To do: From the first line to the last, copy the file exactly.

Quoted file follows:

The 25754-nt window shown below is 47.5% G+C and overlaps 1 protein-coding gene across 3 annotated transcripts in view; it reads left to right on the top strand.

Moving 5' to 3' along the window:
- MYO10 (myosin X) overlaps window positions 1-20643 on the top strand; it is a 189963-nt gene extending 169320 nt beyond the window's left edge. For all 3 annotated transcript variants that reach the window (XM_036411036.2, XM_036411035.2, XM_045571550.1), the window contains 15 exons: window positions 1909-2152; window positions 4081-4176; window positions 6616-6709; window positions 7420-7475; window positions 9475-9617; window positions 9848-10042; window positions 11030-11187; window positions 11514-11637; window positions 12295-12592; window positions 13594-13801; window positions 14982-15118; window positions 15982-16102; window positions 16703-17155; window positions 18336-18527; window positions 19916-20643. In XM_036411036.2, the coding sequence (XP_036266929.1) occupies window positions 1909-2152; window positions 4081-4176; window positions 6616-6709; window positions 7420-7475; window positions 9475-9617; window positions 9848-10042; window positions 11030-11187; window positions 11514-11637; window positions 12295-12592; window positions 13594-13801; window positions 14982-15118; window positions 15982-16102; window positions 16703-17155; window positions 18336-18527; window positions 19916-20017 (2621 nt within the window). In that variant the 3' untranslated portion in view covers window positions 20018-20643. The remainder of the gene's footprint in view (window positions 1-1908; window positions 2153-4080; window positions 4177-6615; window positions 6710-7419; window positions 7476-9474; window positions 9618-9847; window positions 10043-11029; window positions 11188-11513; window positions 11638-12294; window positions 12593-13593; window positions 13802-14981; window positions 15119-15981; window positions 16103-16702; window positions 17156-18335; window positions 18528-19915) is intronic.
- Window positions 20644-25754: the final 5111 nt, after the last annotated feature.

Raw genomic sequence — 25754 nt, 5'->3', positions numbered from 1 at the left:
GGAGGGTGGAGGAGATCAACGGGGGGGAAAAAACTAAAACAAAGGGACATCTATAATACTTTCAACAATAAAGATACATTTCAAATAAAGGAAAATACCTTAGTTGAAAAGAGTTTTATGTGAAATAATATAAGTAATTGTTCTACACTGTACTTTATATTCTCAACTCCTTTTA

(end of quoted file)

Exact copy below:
The 25754-nt window shown below is 47.5% G+C and overlaps 1 protein-coding gene across 3 annotated transcripts in view; it reads left to right on the top strand.

Moving 5' to 3' along the window:
- MYO10 (myosin X) overlaps window positions 1-20643 on the top strand; it is a 189963-nt gene extending 169320 nt beyond the window's left edge. For all 3 annotated transcript variants that reach the window (XM_036411036.2, XM_036411035.2, XM_045571550.1), the window contains 15 exons: window positions 1909-2152; window positions 4081-4176; window positions 6616-6709; window positions 7420-7475; window positions 9475-9617; window positions 9848-10042; window positions 11030-11187; window positions 11514-11637; window positions 12295-12592; window positions 13594-13801; window positions 14982-15118; window positions 15982-16102; window positions 16703-17155; window positions 18336-18527; window positions 19916-20643. In XM_036411036.2, the coding sequence (XP_036266929.1) occupies window positions 1909-2152; window positions 4081-4176; window positions 6616-6709; window positions 7420-7475; window positions 9475-9617; window positions 9848-10042; window positions 11030-11187; window positions 11514-11637; window positions 12295-12592; window positions 13594-13801; window positions 14982-15118; window positions 15982-16102; window positions 16703-17155; window positions 18336-18527; window positions 19916-20017 (2621 nt within the window). In that variant the 3' untranslated portion in view covers window positions 20018-20643. The remainder of the gene's footprint in view (window positions 1-1908; window positions 2153-4080; window positions 4177-6615; window positions 6710-7419; window positions 7476-9474; window positions 9618-9847; window positions 10043-11029; window positions 11188-11513; window positions 11638-12294; window positions 12593-13593; window positions 13802-14981; window positions 15119-15981; window positions 16103-16702; window positions 17156-18335; window positions 18528-19915) is intronic.
- Window positions 20644-25754: the final 5111 nt, after the last annotated feature.

Raw genomic sequence — 25754 nt, 5'->3', positions numbered from 1 at the left:
GGAGGGTGGAGGAGATCAACGGGGGGGAAAAAACTAAAACAAAGGGACATCTATAATACTTTCAACAATAAAGATACATTTCAAATAAAGGAAAATACCTTAGTTGAAAAGAGTTTTATGTGAAATAATATAAGTAATTGTTCTACACTGTACTTTATATTCTCAACTCCTTTTA